crucial sense
- Techno, in its role as an industry outsider and as manufacturer of its own
  infrastructure, finds itself in a situation in which it profits from its own
accomplishments as well as retaining its independence in face of the
circumstances. It no longer operates tactically, but strategically, bearing in
mind Certeau's definition of strategy as the prerequisite for a place "which
can be named one's own and which therefore (serves) as the basis for the
organisation of one's relations".  If subculture and pop music, as a tactical
youth culture, were only considered a market place up to this point, - money
and jobs belong to the "establishment" - the difference is that one now owns
the structures, the capital stock and the work. From the cultural economics of
youth culture, an own cultural constitution has formed.

(2. Forget vinyl: the 12" single as a medium)

However, it is not as if electronic music in general, including all that
clustered around the phenomenon, lingers in the midst of the business terrain,
like an economic and cultural capsule. The connections are too numerous. It is
not as if the music industry has discovered its own way of regurgitating Techno
as song-based hits. It is not as if many producers compile albums for the music
industry because, despite being able to live an individual lifestyle in
Technoland, one cannot accumulate riches on an individual basis and one has to
work harder for success. It would even be safe to state that the German beer
tent aesthetic, folk music being the very antipode of youth culture, now
features traditional folk songs with Techno beats.  Despite all of these
acquisitions, Techno still seems to be able to determine its own way and uphold
its own set of rules. The secret of its success is the 12" and the balance of
powers it symbolises. If the music industry is dictated by the album and sales
charts, then the 12" single rules over the turntables. The medium's advantage
is the misunderstanding it fosters in the music industry and its low esteem as
a relevant carrier for the business side of things.  To the DJ, the 12" is the
core of his creation. A producer's esteem is straight forward. You are only as
good as your last 12", regardless of your LP. The 12" single transports the
musical innovation of the music that, even if it is sometimes considered
"retro", is ever perpetual, and eternally addicted to the next release. The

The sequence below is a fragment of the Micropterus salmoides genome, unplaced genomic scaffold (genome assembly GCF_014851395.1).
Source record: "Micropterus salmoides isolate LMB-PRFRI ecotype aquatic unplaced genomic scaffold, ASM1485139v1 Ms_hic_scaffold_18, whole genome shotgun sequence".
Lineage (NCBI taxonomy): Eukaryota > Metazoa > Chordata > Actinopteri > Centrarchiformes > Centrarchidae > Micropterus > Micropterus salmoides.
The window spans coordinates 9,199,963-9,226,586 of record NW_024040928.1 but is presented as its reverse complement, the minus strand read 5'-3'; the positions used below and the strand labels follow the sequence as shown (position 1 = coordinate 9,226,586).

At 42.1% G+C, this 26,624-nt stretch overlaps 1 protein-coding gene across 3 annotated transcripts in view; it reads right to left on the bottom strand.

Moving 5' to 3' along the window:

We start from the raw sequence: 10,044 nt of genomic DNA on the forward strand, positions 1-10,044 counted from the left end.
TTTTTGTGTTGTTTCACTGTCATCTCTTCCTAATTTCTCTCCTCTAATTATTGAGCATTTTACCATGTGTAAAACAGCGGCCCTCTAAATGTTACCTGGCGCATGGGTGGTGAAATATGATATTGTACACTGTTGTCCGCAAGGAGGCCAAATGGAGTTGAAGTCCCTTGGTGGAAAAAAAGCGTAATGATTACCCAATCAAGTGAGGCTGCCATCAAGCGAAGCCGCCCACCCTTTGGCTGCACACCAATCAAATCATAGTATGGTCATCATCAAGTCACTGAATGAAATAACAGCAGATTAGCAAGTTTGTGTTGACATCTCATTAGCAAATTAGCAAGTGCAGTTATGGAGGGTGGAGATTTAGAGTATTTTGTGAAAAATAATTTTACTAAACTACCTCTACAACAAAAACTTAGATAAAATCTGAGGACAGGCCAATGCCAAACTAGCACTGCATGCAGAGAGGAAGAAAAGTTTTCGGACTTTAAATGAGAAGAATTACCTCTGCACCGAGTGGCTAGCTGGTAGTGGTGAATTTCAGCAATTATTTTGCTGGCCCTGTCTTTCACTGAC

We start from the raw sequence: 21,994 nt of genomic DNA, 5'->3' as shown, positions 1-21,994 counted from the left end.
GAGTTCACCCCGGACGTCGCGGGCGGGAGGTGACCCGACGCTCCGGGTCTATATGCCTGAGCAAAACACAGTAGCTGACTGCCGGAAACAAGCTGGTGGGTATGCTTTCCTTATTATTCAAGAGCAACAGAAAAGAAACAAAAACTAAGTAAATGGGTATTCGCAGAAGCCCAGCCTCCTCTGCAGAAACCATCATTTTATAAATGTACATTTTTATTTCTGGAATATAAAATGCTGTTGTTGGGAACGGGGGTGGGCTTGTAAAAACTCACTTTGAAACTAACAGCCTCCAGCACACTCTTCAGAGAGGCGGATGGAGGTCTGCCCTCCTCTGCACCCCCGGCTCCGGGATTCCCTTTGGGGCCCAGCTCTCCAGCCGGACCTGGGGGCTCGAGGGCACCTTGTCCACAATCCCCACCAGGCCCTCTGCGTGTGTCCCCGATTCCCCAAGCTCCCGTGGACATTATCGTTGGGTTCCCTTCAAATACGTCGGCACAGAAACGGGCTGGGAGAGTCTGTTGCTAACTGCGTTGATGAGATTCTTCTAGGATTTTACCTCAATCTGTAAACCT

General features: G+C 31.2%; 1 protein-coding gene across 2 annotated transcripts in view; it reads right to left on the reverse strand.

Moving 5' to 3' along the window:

long-winded creation of an album represents a delay in the music and its
constant drive for new impetus. In addition, the album poses technical problems
for DJs as well as producers since pressing more than two tracks on one per
side, or more than 12 minutes at 33 revolutions per minute (rpm) or 9 minutes
at 45 rpms, infringes the quality. One should bear in mind that club sound
systems are a lot more precise than home stereo equipment.

(3. Self-assessment)
Both units, the 12" single as a medium and the self-constructed infrastructure,
assure Techno's, and electronic music in the furthest sense, own artistic
relationships. The direct connection between author and composition, which in
modern European tradition is regulated by direct expression, has shifted. In
Techno, instead of originality, sampling and mixing, the new key words of the
cultural constitution, determine the artistic relationship. Any available
material is used. The producer makes use of devices' sounds and samples from
other records.  The DJ uses the producers' records as his tools. A myriad of
voices is injected into any given track or set. The person, the author, the
subject, the classical origin of the artistic work, is no longer the focal
point, with the piece or the composition taking its place instead.  Because of
this, producers use so many pseudonyms that even the specialists, the DJs, lose
track of who produced which track. It can be considered one of the rules of the
cultural constitution known as "Techno", that the name is insignificant. The
music is no longer the medium, it does not represent the expression of the
artist behind it. It is the centre of attention. One could define the new
relation with the words of the German philosopher Friedrich Nietzsche: "there
is no perpetrator behind the act." Because only the act defines the

Despite all of these facts, Techno is being transformed into a well-behaved
discourse, re-introducing the concept of the artist and the expression into
electronic music. There is an attempt to maintain the normality, - alias the
sell-out of Techno - either in order to embed the discourse in advanced
cultural values or in a case study on the ascent and fall of a classical
subculture. To learn to understand Techno as a cultural constitution, however,
does not mean to regard culture as a reflection of society, instead it refers
to music as a part of society. If this can be achieved the traditional notion
of the division of highbrow culture and subculture can be abandoned, thereby
offering us not only a new and personal field of electronic music, but also a
new view of culture.